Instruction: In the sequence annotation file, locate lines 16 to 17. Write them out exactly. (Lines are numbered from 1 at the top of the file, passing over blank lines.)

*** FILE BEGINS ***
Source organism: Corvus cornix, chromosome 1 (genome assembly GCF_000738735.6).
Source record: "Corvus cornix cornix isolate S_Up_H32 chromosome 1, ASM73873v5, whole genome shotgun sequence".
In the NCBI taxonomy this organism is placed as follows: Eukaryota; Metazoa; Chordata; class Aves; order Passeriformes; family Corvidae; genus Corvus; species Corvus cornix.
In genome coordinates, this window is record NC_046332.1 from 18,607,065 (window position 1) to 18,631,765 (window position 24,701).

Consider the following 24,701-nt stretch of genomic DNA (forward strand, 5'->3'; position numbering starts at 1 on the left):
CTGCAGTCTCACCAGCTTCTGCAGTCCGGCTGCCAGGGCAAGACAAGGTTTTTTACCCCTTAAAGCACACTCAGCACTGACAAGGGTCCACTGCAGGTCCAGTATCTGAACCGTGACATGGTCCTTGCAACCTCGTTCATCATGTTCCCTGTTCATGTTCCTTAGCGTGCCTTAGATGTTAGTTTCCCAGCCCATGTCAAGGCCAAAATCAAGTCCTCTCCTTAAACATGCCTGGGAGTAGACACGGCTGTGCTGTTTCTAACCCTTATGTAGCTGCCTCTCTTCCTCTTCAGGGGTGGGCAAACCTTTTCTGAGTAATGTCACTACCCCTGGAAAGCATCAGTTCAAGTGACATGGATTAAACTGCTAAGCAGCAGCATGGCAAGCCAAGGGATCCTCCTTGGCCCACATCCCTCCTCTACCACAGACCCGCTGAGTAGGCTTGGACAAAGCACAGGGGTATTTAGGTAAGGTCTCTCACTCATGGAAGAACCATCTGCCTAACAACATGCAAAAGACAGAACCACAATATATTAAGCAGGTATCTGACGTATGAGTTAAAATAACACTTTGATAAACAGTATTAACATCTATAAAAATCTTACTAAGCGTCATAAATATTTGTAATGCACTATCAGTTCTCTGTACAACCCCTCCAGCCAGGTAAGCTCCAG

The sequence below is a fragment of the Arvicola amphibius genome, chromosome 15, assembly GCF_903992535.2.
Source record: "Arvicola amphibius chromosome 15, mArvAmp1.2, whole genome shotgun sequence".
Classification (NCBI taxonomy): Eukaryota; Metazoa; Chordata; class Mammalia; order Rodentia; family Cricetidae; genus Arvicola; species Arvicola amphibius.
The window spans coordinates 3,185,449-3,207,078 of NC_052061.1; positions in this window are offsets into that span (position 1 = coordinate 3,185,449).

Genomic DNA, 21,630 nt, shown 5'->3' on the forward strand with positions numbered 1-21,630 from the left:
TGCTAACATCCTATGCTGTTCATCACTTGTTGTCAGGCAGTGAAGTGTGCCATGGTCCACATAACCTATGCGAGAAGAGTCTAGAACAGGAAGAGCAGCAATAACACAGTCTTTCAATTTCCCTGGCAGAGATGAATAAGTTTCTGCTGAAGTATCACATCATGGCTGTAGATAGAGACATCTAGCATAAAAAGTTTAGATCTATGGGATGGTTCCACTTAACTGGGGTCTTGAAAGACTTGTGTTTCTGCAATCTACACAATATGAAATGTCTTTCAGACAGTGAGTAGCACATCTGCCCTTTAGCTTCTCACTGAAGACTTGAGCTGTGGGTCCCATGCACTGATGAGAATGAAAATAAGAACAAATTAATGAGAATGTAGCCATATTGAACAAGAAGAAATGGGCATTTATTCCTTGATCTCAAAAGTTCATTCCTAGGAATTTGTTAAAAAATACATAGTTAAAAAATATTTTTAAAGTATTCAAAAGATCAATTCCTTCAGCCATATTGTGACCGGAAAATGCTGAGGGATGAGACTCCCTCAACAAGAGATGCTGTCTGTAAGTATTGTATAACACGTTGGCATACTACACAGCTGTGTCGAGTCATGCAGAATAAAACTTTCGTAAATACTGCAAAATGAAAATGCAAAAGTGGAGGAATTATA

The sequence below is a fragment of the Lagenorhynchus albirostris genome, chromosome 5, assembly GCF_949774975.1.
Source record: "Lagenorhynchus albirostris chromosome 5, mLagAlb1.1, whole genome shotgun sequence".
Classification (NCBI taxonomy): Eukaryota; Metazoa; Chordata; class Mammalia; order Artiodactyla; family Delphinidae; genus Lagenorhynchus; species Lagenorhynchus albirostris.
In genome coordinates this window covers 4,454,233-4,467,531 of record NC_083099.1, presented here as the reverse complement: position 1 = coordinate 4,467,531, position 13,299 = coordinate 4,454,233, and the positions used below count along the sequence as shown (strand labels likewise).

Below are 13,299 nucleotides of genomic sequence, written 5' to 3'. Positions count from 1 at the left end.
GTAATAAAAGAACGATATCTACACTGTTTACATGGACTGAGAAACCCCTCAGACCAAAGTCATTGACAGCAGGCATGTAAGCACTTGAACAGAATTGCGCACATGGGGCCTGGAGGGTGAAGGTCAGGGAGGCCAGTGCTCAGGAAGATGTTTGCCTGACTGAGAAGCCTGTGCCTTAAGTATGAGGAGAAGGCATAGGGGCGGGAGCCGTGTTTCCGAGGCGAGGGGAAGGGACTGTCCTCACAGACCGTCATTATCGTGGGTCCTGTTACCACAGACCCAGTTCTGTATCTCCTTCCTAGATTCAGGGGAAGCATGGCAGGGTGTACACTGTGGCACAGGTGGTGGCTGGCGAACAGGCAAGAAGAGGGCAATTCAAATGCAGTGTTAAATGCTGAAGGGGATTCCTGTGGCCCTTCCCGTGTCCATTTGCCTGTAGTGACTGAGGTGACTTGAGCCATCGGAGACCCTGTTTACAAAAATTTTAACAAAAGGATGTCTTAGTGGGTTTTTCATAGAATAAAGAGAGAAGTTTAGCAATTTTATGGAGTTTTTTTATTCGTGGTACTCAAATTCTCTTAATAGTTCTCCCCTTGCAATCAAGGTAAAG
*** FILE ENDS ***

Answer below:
In genome coordinates this window covers 4,454,233-4,467,531 of record NC_083099.1, presented here as the reverse complement: position 1 = coordinate 4,467,531, position 13,299 = coordinate 4,454,233, and the positions used below count along the sequence as shown (strand labels likewise).

Below are 13,299 nucleotides of genomic sequence, written 5' to 3'. Positions count from 1 at the left end.